The ransomware landscape has not changed in terms of volume, yet the researchers from SecureWorks report that incident response engagements in May and June 2022 saw the rate of successful ransomware attacks reduce. However, it is still too early to make conclusions about it. Several reasons might explain the decrease in successful ransomware attacks, in particular the disruptive effect of the war in Ukraine on ransomware threat actors, the economic sanctions designed to create friction for ransomware operators and the demise of Gold Ulrick’s Conti ransomware-as-a-service operation.
Ransomware trends for 2022
The researchers also wonder whether a new trend appears, consisting of hitting a larger number of smaller organizations rather than hitting large corporations, as this might be a way for cybercriminals to bring less Law Enforcement effort against them.
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Network defenders, on the other side, see their window of opportunity reduced for managing a successful defense against ransomware. That window ranges from the time of the initial compromise to the deployment of the ransomware and the encryption of data. In 2022, the median length for that window is 4.5 days, compared to 5 days in 2021, while the mean dwell time in 2021 was 22 days as opposed to 11 days in 2022. This means that ransomware operators are more efficient at managing their time and do waste less time idling on a compromised system than before.
The strongest measure against those attacks is of course to prevent or detect the initial breach, before any additional payload is deployed and before the attacker launches his lateral movements operations.
The main initial vectors of compromise are unsurprisingly the exploitation of remote services and the abuse of credentials (Figure A).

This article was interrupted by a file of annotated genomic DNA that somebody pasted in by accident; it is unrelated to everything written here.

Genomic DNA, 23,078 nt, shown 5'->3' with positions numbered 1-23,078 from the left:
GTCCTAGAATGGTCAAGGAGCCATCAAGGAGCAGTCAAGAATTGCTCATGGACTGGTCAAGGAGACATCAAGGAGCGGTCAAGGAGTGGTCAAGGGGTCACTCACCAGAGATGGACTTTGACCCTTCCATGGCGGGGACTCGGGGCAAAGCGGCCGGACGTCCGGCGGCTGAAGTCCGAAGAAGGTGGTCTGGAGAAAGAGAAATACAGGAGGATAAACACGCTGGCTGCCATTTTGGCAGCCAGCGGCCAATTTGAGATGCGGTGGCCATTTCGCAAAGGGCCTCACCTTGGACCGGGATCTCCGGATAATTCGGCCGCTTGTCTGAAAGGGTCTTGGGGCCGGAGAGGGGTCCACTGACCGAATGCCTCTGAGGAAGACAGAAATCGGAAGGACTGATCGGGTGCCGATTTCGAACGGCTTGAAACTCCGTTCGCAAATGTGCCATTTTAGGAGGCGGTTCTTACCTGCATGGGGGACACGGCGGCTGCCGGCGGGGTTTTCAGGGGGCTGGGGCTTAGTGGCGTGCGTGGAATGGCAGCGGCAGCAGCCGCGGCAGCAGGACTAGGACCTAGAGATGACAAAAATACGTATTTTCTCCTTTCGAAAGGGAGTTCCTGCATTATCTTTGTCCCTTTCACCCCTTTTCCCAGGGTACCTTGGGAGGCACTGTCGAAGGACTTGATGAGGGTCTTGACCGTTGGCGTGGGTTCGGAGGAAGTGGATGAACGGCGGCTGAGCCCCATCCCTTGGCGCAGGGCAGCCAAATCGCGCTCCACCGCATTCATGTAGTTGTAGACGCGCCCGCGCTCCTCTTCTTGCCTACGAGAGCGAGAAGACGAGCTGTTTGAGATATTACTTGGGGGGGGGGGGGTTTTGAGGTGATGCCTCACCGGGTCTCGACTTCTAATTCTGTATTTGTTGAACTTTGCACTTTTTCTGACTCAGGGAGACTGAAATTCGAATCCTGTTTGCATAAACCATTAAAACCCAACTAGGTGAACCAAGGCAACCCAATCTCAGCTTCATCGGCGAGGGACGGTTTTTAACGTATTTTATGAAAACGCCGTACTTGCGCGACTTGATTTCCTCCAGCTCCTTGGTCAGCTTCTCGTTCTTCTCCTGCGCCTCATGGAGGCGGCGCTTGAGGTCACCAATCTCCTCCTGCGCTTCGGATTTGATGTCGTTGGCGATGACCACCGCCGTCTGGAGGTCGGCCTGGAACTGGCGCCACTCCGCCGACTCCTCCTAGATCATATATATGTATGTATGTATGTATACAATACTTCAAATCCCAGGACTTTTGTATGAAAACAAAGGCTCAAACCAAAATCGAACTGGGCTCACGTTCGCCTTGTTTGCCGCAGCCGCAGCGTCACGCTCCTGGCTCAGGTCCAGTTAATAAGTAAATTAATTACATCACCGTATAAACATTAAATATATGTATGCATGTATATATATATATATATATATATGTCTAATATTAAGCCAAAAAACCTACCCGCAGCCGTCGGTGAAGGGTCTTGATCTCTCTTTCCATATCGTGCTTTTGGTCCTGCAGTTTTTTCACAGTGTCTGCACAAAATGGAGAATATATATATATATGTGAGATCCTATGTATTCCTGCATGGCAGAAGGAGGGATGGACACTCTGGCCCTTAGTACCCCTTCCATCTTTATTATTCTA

Ransomware operators are also increasingly using cross-platforms malware, developed in Rust or Go programming language, which allow them to compile the malware on several different platforms without the need to change the code.
“Hack and Leak” attacks also still a threat
Some cybercrime gangs have decided not to use ransomware. They are instead compromising systems and stealing sensitive information, before asking for a ransom. If it is not paid, the data is being leaked publicly.
The groups using this kind of attack are generally compromising systems via internet-facing VPN services, on which they are likely leveraging vulnerabilities or using weak or stolen credentials. Once inside the system, they often use native tools from the operating system to accomplish their tasks, which makes them harder to detect.
The biggest initial compromise vector: Remote services exploitation
Exploiting vulnerabilities on Internet-facing systems, be it devices, servers or services, became the most common initial access vector (IAV) in 2021 according to SecureWorks. Threat actors are prone to use any vulnerability that might help them compromise systems, while defenders tend to be late at patching.
The most dangerous vulnerabilities are those who allow remote code execution without any authentication.
The researchers also note that it is more interesting from a defense point of view to try to detect the vulnerabilities and not the exploits, since the latter ones can be sometimes modified and might evade detections.
Infostealer and loader malware
The return of Emotet, a loader malware with the capability to plant additional malware in systems, showed how some cybercriminal gangs can be persistent, even when law enforcement takes their infrastructure down.
Loaders are pieces of software used at the initial stage of infection, to install additional malware, which are often ransomware or infostealers. Bumblebee is cited as an example of a rapidly-growing threat used to drop Cobalt Strike and Metasploit payloads, or even the new Sliver framework payloads, but there are several efficient loaders around.
Infostealer malware is often used to gather valid credentials which are then sold on cybercriminal underground marketplaces such as Genesis Market, Russian Market or 2easy.